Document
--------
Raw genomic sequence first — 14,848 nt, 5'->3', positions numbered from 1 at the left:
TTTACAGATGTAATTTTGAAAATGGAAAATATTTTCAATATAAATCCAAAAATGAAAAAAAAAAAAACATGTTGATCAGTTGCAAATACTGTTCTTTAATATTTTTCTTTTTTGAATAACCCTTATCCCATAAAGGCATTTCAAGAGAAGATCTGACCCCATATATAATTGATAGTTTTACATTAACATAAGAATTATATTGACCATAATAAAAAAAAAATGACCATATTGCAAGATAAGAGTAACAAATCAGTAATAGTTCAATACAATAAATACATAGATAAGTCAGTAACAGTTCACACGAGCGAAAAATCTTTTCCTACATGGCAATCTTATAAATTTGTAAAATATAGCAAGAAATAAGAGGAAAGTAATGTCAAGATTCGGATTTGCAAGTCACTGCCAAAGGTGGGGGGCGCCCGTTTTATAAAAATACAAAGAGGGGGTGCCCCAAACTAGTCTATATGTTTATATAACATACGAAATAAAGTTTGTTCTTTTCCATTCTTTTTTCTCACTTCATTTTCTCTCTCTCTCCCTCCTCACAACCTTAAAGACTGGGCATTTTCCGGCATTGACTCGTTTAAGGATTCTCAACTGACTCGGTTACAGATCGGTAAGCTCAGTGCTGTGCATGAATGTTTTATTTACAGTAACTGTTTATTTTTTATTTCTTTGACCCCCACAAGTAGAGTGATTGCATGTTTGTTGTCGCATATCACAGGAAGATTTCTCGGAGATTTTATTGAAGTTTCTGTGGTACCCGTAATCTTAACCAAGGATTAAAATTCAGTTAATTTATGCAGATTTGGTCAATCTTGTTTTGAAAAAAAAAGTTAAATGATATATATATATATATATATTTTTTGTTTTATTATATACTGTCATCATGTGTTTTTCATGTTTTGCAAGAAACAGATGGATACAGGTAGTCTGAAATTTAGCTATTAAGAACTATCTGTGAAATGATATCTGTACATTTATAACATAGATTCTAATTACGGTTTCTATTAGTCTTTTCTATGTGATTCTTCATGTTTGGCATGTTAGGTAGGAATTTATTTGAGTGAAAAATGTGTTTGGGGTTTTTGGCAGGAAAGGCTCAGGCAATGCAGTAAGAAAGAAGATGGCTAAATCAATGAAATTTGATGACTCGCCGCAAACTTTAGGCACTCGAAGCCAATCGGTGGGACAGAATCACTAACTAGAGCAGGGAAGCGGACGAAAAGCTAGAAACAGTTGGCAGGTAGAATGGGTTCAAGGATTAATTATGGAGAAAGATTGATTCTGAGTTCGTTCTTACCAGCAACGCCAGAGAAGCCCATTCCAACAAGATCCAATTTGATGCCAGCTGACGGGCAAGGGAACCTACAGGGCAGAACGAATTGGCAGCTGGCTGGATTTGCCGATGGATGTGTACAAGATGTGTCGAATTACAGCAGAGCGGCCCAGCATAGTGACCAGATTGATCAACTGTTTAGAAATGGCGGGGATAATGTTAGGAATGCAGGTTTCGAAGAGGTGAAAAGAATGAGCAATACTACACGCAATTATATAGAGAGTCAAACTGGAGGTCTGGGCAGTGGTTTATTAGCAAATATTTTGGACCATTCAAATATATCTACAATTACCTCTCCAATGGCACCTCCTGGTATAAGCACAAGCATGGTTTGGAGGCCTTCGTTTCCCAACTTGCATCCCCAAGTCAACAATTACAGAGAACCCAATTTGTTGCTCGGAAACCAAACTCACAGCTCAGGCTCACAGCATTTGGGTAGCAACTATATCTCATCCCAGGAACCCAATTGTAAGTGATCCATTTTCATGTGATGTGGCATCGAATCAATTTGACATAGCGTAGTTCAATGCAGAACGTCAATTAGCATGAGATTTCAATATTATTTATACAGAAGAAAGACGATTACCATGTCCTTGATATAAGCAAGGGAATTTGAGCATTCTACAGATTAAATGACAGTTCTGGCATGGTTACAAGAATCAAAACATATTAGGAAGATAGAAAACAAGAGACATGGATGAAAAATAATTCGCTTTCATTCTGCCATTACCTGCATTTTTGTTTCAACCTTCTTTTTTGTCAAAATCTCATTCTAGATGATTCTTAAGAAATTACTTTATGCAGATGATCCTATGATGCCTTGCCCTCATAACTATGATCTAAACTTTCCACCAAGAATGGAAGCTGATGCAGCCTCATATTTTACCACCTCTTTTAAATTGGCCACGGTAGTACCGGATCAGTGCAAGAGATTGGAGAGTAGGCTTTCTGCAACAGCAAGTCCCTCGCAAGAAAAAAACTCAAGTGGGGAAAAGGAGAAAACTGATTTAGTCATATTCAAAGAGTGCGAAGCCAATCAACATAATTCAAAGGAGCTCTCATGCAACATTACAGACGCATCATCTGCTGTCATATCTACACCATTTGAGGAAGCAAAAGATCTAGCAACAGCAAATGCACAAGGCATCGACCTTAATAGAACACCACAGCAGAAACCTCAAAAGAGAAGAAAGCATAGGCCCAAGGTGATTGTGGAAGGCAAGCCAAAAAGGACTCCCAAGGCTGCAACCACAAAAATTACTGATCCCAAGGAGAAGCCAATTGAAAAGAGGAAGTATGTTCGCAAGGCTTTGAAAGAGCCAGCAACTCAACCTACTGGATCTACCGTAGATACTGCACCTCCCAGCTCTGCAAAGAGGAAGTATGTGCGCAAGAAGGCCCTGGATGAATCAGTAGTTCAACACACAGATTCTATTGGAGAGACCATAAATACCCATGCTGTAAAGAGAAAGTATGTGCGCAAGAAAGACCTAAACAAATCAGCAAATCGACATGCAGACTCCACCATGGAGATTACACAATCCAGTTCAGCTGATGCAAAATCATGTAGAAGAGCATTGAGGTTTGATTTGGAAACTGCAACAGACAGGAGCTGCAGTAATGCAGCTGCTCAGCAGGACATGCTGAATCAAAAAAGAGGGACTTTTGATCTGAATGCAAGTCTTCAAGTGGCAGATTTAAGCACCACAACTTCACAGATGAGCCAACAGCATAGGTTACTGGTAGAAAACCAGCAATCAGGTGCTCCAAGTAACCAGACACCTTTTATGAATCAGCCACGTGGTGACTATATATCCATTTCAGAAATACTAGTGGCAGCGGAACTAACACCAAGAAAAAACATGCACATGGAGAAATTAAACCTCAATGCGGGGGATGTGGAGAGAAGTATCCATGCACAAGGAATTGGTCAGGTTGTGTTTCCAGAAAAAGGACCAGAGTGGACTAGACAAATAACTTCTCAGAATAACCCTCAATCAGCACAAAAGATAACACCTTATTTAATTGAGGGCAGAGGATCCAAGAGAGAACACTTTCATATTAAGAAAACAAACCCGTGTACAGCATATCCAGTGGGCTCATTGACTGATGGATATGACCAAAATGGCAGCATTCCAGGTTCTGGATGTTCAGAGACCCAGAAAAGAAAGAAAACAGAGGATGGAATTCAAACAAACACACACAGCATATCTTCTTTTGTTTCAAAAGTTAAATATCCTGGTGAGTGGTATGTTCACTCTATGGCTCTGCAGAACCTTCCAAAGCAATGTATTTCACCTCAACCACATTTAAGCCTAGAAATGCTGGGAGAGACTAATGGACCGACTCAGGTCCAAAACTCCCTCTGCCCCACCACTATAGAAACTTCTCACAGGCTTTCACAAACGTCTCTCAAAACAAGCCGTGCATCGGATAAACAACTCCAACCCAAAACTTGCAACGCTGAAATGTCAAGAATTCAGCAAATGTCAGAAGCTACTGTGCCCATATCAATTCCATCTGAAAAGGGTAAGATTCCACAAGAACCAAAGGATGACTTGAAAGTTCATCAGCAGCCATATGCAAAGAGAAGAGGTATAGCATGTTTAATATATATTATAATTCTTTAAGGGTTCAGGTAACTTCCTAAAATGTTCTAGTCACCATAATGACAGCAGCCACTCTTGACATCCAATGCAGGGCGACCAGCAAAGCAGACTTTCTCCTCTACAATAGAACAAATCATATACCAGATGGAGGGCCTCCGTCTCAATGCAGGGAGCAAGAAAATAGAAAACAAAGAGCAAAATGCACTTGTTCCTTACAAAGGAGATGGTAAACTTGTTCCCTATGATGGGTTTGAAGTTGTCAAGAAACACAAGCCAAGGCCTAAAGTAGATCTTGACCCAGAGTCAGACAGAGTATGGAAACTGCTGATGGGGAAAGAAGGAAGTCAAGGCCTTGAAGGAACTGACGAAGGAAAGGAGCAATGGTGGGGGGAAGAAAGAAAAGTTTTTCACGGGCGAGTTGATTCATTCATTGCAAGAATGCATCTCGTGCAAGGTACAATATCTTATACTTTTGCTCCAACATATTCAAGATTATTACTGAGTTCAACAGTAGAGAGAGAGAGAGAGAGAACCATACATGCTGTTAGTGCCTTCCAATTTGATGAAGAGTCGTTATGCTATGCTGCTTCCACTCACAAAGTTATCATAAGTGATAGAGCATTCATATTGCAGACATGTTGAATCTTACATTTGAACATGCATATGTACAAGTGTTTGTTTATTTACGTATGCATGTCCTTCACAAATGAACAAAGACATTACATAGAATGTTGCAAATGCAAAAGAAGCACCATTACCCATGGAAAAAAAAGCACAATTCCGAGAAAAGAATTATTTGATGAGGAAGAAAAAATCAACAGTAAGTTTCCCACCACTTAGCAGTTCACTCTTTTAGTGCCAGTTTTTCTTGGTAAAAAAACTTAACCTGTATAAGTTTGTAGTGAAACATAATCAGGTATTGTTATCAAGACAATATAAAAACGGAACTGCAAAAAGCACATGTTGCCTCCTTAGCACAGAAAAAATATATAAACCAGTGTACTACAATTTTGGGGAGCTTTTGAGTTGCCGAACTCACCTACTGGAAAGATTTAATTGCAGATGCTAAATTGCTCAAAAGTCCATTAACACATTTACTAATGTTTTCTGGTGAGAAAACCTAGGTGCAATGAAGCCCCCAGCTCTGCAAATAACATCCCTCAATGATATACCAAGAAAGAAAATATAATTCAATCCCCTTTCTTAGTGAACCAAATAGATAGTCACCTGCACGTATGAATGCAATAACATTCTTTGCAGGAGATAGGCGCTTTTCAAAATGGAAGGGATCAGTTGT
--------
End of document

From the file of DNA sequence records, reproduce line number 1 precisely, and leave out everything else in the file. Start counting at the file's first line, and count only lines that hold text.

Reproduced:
Raw genomic sequence first — 14,848 nt, 5'->3', positions numbered from 1 at the left: